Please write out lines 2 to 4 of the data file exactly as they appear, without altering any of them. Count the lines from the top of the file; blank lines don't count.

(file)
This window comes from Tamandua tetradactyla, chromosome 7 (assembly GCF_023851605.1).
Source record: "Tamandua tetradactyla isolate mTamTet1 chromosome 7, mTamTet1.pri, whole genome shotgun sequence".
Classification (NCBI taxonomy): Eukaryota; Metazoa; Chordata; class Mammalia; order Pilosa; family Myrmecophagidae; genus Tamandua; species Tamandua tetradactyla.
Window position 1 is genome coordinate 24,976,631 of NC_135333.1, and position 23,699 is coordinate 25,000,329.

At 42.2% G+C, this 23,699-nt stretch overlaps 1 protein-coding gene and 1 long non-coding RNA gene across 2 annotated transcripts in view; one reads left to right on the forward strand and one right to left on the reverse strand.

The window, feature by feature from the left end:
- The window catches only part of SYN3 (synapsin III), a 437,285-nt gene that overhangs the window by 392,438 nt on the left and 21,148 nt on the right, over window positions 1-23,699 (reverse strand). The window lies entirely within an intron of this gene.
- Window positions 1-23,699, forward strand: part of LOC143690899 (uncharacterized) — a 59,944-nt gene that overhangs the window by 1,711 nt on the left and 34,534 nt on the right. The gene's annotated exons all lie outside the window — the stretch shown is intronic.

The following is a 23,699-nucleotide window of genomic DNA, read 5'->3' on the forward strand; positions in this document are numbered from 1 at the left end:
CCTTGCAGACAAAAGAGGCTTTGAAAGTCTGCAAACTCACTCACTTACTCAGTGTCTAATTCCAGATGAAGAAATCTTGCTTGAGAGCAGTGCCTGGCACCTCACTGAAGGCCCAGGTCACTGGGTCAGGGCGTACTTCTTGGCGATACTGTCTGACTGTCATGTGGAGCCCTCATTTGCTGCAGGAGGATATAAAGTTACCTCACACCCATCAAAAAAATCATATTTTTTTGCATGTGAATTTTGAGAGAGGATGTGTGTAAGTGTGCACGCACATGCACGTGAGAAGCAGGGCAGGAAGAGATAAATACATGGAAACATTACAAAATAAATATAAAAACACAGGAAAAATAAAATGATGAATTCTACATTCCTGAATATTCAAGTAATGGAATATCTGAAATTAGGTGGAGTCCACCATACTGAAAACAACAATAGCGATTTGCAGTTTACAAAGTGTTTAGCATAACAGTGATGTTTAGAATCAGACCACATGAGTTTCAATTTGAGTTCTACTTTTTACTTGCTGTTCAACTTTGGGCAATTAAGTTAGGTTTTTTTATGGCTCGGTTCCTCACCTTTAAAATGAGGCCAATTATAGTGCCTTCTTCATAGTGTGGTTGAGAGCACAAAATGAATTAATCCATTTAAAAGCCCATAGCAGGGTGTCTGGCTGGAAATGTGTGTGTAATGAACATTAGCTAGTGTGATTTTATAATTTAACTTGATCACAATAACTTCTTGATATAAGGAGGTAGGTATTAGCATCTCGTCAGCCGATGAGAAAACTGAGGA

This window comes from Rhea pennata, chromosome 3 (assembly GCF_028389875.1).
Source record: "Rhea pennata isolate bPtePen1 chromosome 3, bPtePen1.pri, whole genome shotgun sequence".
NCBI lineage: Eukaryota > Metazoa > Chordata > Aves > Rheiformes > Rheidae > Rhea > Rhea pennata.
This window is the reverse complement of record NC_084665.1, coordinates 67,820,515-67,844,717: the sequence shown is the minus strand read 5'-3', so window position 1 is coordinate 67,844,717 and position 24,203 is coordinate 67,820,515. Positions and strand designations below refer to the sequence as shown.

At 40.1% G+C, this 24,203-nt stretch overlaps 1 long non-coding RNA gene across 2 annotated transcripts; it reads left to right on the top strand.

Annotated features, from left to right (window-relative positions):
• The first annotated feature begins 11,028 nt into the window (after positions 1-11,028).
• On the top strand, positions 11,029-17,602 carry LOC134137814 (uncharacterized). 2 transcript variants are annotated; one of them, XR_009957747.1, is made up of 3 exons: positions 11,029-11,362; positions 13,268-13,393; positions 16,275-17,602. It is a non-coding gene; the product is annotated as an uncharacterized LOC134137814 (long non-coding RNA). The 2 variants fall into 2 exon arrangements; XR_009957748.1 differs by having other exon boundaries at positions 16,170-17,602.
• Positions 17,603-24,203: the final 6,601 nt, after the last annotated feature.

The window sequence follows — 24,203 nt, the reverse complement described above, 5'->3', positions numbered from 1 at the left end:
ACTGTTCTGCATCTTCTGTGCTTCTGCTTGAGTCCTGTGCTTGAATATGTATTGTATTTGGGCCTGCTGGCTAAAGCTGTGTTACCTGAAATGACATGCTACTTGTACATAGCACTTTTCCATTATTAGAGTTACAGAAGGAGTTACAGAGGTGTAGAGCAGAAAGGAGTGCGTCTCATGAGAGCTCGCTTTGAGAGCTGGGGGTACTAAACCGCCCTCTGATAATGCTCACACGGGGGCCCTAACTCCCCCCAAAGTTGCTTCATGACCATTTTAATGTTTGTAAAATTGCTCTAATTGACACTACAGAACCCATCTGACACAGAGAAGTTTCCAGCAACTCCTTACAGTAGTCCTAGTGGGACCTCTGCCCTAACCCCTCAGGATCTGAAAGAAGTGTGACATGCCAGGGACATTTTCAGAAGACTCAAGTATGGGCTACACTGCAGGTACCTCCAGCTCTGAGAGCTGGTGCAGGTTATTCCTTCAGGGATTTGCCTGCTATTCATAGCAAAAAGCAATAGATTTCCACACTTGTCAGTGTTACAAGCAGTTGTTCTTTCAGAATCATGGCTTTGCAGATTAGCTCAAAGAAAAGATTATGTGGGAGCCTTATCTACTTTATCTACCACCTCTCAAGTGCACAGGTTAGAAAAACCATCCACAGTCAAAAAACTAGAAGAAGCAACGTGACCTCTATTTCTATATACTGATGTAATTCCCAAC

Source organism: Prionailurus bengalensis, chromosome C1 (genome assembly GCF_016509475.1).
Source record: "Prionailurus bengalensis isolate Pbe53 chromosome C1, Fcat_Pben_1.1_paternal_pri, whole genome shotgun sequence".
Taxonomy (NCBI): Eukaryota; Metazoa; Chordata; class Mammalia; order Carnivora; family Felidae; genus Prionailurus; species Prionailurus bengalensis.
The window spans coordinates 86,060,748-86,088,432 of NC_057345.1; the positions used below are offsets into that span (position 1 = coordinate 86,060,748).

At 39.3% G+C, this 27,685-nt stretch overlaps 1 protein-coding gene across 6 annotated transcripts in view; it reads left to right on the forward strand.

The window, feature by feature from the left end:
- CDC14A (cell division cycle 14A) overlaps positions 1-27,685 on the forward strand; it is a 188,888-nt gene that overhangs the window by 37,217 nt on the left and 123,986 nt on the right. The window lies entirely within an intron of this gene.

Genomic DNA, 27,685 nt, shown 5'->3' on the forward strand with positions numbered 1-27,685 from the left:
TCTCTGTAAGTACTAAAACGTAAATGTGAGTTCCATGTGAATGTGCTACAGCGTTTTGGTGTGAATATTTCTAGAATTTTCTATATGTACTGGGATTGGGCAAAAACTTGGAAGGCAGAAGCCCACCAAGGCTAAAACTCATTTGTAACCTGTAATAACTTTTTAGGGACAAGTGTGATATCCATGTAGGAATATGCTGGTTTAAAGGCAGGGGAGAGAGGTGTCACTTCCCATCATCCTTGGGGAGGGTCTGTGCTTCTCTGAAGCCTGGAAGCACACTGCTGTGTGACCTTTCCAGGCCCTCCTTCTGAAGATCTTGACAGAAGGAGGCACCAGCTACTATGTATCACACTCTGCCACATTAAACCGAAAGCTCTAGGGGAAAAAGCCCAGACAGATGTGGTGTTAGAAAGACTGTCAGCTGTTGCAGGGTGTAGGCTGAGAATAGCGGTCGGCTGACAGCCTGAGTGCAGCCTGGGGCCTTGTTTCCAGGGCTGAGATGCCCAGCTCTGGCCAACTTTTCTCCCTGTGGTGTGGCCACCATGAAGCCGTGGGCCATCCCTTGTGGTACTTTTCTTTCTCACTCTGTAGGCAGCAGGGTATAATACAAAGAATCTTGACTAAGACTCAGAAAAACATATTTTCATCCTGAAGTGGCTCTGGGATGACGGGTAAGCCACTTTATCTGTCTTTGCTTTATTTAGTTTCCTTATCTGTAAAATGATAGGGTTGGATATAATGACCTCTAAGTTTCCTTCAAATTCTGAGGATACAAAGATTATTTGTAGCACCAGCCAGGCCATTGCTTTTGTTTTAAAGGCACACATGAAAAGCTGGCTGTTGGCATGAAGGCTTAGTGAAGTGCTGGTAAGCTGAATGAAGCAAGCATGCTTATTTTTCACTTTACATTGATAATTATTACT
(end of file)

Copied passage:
Source record: "Tamandua tetradactyla isolate mTamTet1 chromosome 7, mTamTet1.pri, whole genome shotgun sequence".
Classification (NCBI taxonomy): Eukaryota; Metazoa; Chordata; class Mammalia; order Pilosa; family Myrmecophagidae; genus Tamandua; species Tamandua tetradactyla.
Window position 1 is genome coordinate 24,976,631 of NC_135333.1, and position 23,699 is coordinate 25,000,329.